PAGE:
Shelf Lives - Chris Pellnat - Eliza Edens

Photo - Derek Bremner
Shelf Lives - Skirts & Salads.

South London duo Shelf Lives return this week with new single and video "Skirts & Salads", marking a year since the release of their self-titled debut single "Shelf Life". The new single is released today alongside a typically idiosyncratic video created by Ben Pollard. "Skirts & Salads" is the first new music to be heard following their widely praised debut mini-album 'Yes, offence' - released on the band's own Not Sorry Mom Records imprint in April earlier this year.

Originating from Toronto, Canada and Northampton in the UK respectively, Shelf Lives consists of vocalist Sabrina Di Giulio and guitarist/producer Jonny Hillyard – who now both reside in South London. New single "Skirts & Salads" was co-produced by the band's frequent collaborator SPACE (IDLES, Do Nothing) and was written shortly after the recording of 'Yes, offence' was wrapped, at a time when the pair had the likes of Vegyn, Deftones, Aphex Twin and Turnstile on heavy rotation.

That diverse sounding board helps to assimilate Shelf Lives' own unique sound. An unholy melting pot of explosive electronic percussion, searing guitar work and irrepressible vocal turns, "Skirts & Salads" lyrically finds Sabrina taking aim at societal female stereotypes.

Speaking on the lyrical inspiration behind the new song, Sabrina said: "Skirts & Salads is inspired by general female stereotypes, we've kept it pretty obvious with the lyrics. It's written and delivered in a tongue in cheek manner and we thought it would be interesting incorporating chauvinistic language but using it to our advantage in a way; referring specifically to the line "I like/want my girls like that".  Without really realising it we are highlighting how annoying it is, as well as how deeply rooted these ideas and language are in our society and....sub-consciousness."

A high-octane trashy pop banger based on a porn sample that spawned a shopping list of female stereotypes; rather than mount a soapbox, however, Sabrina absorbs those stereotypes and spits them back out in the chauvinistic hook “I want my girls like that” – delivered in an ironic drawl. The title itself mocks the reductive way society still thinks of women, with Sabrina contemplating the first things that generally come to mind. “I was like… I love a salad? That’s one,” she laughs. “And that’s the whole point. There’s nothing wrong with that, but it’s about the annoyance of that being the whole definition. What are women? Skirts and salads.”


Chris Pellnat - Go (Album).

Recorded as the pandemic was ebbing and recently released (Sept. 16), "Go" is a rather positive statement overall, but is colored by darkness as well.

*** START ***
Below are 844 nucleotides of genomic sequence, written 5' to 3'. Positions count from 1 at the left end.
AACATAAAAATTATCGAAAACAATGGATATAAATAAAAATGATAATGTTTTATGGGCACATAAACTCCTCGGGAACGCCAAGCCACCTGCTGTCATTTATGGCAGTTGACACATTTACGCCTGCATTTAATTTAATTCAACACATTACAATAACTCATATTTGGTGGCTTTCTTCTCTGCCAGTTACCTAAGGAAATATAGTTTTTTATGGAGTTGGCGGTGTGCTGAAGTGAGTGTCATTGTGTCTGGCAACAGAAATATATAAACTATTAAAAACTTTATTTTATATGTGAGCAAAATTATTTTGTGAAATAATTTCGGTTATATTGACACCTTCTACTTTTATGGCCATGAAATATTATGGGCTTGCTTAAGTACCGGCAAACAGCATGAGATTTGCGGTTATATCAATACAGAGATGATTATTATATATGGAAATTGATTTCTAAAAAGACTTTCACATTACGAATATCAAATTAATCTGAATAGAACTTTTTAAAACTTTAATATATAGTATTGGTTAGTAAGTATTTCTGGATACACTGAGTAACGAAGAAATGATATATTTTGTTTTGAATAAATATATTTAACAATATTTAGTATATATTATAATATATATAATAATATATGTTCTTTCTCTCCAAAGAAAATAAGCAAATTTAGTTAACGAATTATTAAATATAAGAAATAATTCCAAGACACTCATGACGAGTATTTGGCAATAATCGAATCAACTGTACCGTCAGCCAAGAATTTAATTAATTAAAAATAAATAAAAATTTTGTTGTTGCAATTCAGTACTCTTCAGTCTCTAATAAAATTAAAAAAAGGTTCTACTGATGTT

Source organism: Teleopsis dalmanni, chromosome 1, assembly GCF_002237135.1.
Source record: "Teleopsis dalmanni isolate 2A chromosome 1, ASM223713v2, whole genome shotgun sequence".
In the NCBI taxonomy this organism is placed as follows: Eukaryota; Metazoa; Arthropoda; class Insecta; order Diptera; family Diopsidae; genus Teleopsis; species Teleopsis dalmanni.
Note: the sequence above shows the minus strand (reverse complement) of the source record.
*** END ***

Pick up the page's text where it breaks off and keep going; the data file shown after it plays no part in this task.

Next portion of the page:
It brings together unusual instrumental juxtapositions (vibraphone, dulcimer, guitar, clarinet, guitars...) and direct lyrics that build a distinctive message and vision.

Chris Pellnat is a songwriter from Hudson, NY, USA. In addition to solo work, he also plays electric guitar in the band, The Warp/The Weft and is 1/2 of the duo, Teeniest.

Having been featured as a solo artist and with his other musical ventures here on Beehive Candy on a number of occasions, Chris continues to impress both creatively and with some beautifully crafted songs.


Photo - Anthony Mulcahy
Eliza Edens - Tom and Jerry.

Eliza Edens final single off her beautiful new LP We'll Become the Flowers. Tom and Jerry is a beautiful country-pop tune, buoyant and classic, a nod to childhood cartoons and that deeply relatable running on a treadmill feeling.

Here's Eliza on the song: I watched hours and hours of Tom and Jerry on Saturday mornings when I was a kid. The story is the same every time and yet it’s always so satisfying. Somehow it resurfaced in my mind as a way of explaining how hard we try to accomplish things that are forever out of reach—such as fighting for a dying relationship—even though Tom will just never catch Jerry! It’s an apt metaphor for the tension of always wanting or yearning for something and for two characters always going after each other. I wrote this song to try and find some levity during a difficult breakup.

"On Eliza Edens’ sophomore album We’ll Become the Flowers, she seeks to understand what happens after the end. Whether grappling with heartache or a loved one's mortality, the Brooklyn-based songwriter reimagines endings not as finite events but as devotional experiences that give way to new beginnings. Edens takes inspiration from folk luminaries such as Nick Drake, Karen Dalton and Elizabeth Cotten, sowing her compositions with introspection born from her own grief. What emerges is a glowing collection of songs that serve as a map through tumult, toward hope.

Edens sings and writes with an equally tender reverie as in her 2020 debut album Time Away From Time. But where We’ll Become the Flowers diverges, is in its narrative vulnerability. Each song is bursting: with sorrow, with anger, with the miracle of existence. “I wrote this album out of emotional necessity,” Edens says. ""I had just gone through a breakup. And around the same time, my mother was diagnosed with a neurodegenerative disease. I was spending a lot of my time trying to understand what it means to watch the hopeful person who raised me seem to slowly fade away before my eyes.” As the pandemic loomed, Edens turned to music: ""This project was a rope I used to pull myself out of misery, to view the despair I was feeling from a different angle. It was also my escape.”